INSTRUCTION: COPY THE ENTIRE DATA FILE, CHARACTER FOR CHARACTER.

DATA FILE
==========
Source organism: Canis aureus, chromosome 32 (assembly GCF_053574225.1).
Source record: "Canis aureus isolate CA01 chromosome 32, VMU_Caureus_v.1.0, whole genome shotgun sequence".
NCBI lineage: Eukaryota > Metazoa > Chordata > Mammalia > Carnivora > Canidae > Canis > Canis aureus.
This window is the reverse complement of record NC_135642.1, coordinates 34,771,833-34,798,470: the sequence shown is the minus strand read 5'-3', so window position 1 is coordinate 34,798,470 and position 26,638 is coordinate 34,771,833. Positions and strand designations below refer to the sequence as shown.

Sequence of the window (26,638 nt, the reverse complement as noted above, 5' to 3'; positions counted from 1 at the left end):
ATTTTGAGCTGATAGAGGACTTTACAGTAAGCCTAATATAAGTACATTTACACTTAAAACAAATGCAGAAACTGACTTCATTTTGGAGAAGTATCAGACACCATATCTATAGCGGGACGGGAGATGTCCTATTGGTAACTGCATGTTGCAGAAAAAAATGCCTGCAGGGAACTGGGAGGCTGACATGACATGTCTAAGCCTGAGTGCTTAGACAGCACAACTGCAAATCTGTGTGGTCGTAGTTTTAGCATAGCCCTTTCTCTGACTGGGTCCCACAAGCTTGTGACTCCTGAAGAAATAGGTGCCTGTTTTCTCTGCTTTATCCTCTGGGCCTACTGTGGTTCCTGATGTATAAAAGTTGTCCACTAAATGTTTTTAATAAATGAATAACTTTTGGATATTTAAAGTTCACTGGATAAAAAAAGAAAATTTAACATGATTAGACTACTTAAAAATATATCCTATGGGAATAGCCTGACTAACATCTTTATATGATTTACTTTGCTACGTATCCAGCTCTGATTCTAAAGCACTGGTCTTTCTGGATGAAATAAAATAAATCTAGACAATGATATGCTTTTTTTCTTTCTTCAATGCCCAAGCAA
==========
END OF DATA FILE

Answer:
Source organism: Canis aureus, chromosome 32 (assembly GCF_053574225.1).
Source record: "Canis aureus isolate CA01 chromosome 32, VMU_Caureus_v.1.0, whole genome shotgun sequence".
NCBI lineage: Eukaryota > Metazoa > Chordata > Mammalia > Carnivora > Canidae > Canis > Canis aureus.
This window is the reverse complement of record NC_135642.1, coordinates 34,771,833-34,798,470: the sequence shown is the minus strand read 5'-3', so window position 1 is coordinate 34,798,470 and position 26,638 is coordinate 34,771,833. Positions and strand designations below refer to the sequence as shown.

Sequence of the window (26,638 nt, the reverse complement as noted above, 5' to 3'; positions counted from 1 at the left end):
ATTTTGAGCTGATAGAGGACTTTACAGTAAGCCTAATATAAGTACATTTACACTTAAAACAAATGCAGAAACTGACTTCATTTTGGAGAAGTATCAGACACCATATCTATAGCGGGACGGGAGATGTCCTATTGGTAACTGCATGTTGCAGAAAAAAATGCCTGCAGGGAACTGGGAGGCTGACATGACATGTCTAAGCCTGAGTGCTTAGACAGCACAACTGCAAATCTGTGTGGTCGTAGTTTTAGCATAGCCCTTTCTCTGACTGGGTCCCACAAGCTTGTGACTCCTGAAGAAATAGGTGCCTGTTTTCTCTGCTTTATCCTCTGGGCCTACTGTGGTTCCTGATGTATAAAAGTTGTCCACTAAATGTTTTTAATAAATGAATAACTTTTGGATATTTAAAGTTCACTGGATAAAAAAAGAAAATTTAACATGATTAGACTACTTAAAAATATATCCTATGGGAATAGCCTGACTAACATCTTTATATGATTTACTTTGCTACGTATCCAGCTCTGATTCTAAAGCACTGGTCTTTCTGGATGAAATAAAATAAATCTAGACAATGATATGCTTTTTTTCTTTCTTCAATGCCCAAGCAA